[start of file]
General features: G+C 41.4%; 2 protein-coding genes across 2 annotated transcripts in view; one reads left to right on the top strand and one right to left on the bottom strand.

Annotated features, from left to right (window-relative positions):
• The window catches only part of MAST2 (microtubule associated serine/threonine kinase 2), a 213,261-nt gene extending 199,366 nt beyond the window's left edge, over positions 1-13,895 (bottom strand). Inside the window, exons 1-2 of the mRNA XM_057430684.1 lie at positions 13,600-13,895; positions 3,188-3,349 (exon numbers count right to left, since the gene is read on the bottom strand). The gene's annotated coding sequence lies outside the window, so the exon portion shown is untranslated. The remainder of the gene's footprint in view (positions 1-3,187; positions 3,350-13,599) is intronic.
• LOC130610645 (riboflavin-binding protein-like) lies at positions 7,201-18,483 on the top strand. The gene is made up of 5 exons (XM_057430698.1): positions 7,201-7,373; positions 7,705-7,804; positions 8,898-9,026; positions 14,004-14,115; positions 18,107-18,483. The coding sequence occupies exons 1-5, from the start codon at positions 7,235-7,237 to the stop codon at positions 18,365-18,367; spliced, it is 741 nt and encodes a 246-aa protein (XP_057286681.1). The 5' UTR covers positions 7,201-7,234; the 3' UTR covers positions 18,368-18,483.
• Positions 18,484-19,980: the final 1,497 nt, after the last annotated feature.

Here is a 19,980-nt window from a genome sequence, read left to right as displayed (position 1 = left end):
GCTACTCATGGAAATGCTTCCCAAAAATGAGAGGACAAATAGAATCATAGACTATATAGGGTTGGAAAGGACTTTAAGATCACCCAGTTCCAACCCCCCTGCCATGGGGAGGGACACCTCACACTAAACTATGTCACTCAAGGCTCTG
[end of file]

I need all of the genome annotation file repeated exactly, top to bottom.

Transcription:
General features: G+C 41.4%; 2 protein-coding genes across 2 annotated transcripts in view; one reads left to right on the top strand and one right to left on the bottom strand.

Annotated features, from left to right (window-relative positions):
• The window catches only part of MAST2 (microtubule associated serine/threonine kinase 2), a 213,261-nt gene extending 199,366 nt beyond the window's left edge, over positions 1-13,895 (bottom strand). Inside the window, exons 1-2 of the mRNA XM_057430684.1 lie at positions 13,600-13,895; positions 3,188-3,349 (exon numbers count right to left, since the gene is read on the bottom strand). The gene's annotated coding sequence lies outside the window, so the exon portion shown is untranslated. The remainder of the gene's footprint in view (positions 1-3,187; positions 3,350-13,599) is intronic.
• LOC130610645 (riboflavin-binding protein-like) lies at positions 7,201-18,483 on the top strand. The gene is made up of 5 exons (XM_057430698.1): positions 7,201-7,373; positions 7,705-7,804; positions 8,898-9,026; positions 14,004-14,115; positions 18,107-18,483. The coding sequence occupies exons 1-5, from the start codon at positions 7,235-7,237 to the stop codon at positions 18,365-18,367; spliced, it is 741 nt and encodes a 246-aa protein (XP_057286681.1). The 5' UTR covers positions 7,201-7,234; the 3' UTR covers positions 18,368-18,483.
• Positions 18,484-19,980: the final 1,497 nt, after the last annotated feature.

Here is a 19,980-nt window from a genome sequence, read left to right as displayed (position 1 = left end):
GCTACTCATGGAAATGCTTCCCAAAAATGAGAGGACAAATAGAATCATAGACTATATAGGGTTGGAAAGGACTTTAAGATCACCCAGTTCCAACCCCCCTGCCATGGGGAGGGACACCTCACACTAAACTATGTCACTCAAGGCTCTG